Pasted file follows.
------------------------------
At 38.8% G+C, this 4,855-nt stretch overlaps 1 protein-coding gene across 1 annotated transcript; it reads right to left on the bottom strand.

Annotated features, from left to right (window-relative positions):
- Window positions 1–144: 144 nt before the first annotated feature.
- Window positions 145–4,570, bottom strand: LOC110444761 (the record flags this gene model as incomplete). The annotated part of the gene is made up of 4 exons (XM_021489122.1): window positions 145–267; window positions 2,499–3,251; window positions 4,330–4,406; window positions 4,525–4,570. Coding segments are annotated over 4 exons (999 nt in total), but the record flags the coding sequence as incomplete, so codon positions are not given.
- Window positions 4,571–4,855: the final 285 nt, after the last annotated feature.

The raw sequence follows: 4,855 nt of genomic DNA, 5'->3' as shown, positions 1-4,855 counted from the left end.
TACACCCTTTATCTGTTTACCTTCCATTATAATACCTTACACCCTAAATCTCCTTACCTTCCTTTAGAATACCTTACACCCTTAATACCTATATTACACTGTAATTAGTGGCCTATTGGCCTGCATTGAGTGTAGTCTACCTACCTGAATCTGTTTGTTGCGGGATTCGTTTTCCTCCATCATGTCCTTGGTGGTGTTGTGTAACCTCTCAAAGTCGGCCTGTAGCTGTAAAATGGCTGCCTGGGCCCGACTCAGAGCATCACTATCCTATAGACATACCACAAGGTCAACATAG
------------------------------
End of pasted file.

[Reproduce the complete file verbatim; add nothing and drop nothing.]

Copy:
At 38.8% G+C, this 4,855-nt stretch overlaps 1 protein-coding gene across 1 annotated transcript; it reads right to left on the bottom strand.

Annotated features, from left to right (window-relative positions):
- Window positions 1–144: 144 nt before the first annotated feature.
- Window positions 145–4,570, bottom strand: LOC110444761 (the record flags this gene model as incomplete). The annotated part of the gene is made up of 4 exons (XM_021489122.1): window positions 145–267; window positions 2,499–3,251; window positions 4,330–4,406; window positions 4,525–4,570. Coding segments are annotated over 4 exons (999 nt in total), but the record flags the coding sequence as incomplete, so codon positions are not given.
- Window positions 4,571–4,855: the final 285 nt, after the last annotated feature.

The raw sequence follows: 4,855 nt of genomic DNA, 5'->3' as shown, positions 1-4,855 counted from the left end.
TACACCCTTTATCTGTTTACCTTCCATTATAATACCTTACACCCTAAATCTCCTTACCTTCCTTTAGAATACCTTACACCCTTAATACCTATATTACACTGTAATTAGTGGCCTATTGGCCTGCATTGAGTGTAGTCTACCTACCTGAATCTGTTTGTTGCGGGATTCGTTTTCCTCCATCATGTCCTTGGTGGTGTTGTGTAACCTCTCAAAGTCGGCCTGTAGCTGTAAAATGGCTGCCTGGGCCCGACTCAGAGCATCACTATCCTATAGACATACCACAAGGTCAACATAG